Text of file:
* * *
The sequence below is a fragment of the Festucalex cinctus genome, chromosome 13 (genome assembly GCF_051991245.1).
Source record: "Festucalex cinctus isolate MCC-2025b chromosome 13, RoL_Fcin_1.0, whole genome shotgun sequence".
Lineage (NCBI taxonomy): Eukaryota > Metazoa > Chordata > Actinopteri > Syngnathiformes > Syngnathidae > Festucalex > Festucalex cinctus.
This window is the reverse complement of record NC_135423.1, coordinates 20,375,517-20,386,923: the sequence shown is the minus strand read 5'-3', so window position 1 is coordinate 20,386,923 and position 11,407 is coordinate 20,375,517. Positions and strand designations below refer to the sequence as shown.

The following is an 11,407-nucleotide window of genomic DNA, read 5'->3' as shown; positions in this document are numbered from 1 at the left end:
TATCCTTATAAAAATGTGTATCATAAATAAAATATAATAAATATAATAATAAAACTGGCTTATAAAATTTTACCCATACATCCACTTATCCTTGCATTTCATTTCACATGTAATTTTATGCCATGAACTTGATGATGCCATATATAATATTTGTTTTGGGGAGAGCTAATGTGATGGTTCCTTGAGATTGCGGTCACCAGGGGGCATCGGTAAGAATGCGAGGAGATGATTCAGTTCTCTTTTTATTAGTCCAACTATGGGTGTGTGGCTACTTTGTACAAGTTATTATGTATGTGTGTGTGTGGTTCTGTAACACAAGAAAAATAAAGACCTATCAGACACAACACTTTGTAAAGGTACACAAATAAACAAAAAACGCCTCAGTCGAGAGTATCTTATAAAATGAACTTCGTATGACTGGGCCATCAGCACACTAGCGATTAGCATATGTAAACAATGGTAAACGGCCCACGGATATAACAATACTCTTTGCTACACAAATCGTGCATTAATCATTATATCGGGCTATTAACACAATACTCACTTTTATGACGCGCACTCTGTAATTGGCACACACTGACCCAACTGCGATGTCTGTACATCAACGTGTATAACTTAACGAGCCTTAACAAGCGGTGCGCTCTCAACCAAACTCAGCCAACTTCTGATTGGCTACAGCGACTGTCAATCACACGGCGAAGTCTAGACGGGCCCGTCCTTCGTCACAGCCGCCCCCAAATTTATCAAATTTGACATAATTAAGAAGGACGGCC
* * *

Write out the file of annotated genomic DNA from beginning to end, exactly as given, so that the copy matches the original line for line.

The sequence below is a fragment of the Festucalex cinctus genome, chromosome 13 (genome assembly GCF_051991245.1).
Source record: "Festucalex cinctus isolate MCC-2025b chromosome 13, RoL_Fcin_1.0, whole genome shotgun sequence".
Lineage (NCBI taxonomy): Eukaryota > Metazoa > Chordata > Actinopteri > Syngnathiformes > Syngnathidae > Festucalex > Festucalex cinctus.
This window is the reverse complement of record NC_135423.1, coordinates 20,375,517-20,386,923: the sequence shown is the minus strand read 5'-3', so window position 1 is coordinate 20,386,923 and position 11,407 is coordinate 20,375,517. Positions and strand designations below refer to the sequence as shown.

The following is an 11,407-nucleotide window of genomic DNA, read 5'->3' as shown; positions in this document are numbered from 1 at the left end:
TATCCTTATAAAAATGTGTATCATAAATAAAATATAATAAATATAATAATAAAACTGGCTTATAAAATTTTACCCATACATCCACTTATCCTTGCATTTCATTTCACATGTAATTTTATGCCATGAACTTGATGATGCCATATATAATATTTGTTTTGGGGAGAGCTAATGTGATGGTTCCTTGAGATTGCGGTCACCAGGGGGCATCGGTAAGAATGCGAGGAGATGATTCAGTTCTCTTTTTATTAGTCCAACTATGGGTGTGTGGCTACTTTGTACAAGTTATTATGTATGTGTGTGTGTGGTTCTGTAACACAAGAAAAATAAAGACCTATCAGACACAACACTTTGTAAAGGTACACAAATAAACAAAAAACGCCTCAGTCGAGAGTATCTTATAAAATGAACTTCGTATGACTGGGCCATCAGCACACTAGCGATTAGCATATGTAAACAATGGTAAACGGCCCACGGATATAACAATACTCTTTGCTACACAAATCGTGCATTAATCATTATATCGGGCTATTAACACAATACTCACTTTTATGACGCGCACTCTGTAATTGGCACACACTGACCCAACTGCGATGTCTGTACATCAACGTGTATAACTTAACGAGCCTTAACAAGCGGTGCGCTCTCAACCAAACTCAGCCAACTTCTGATTGGCTACAGCGACTGTCAATCACACGGCGAAGTCTAGACGGGCCCGTCCTTCGTCACAGCCGCCCCCAAATTTATCAAATTTGACATAATTAAGAAGGACGGCC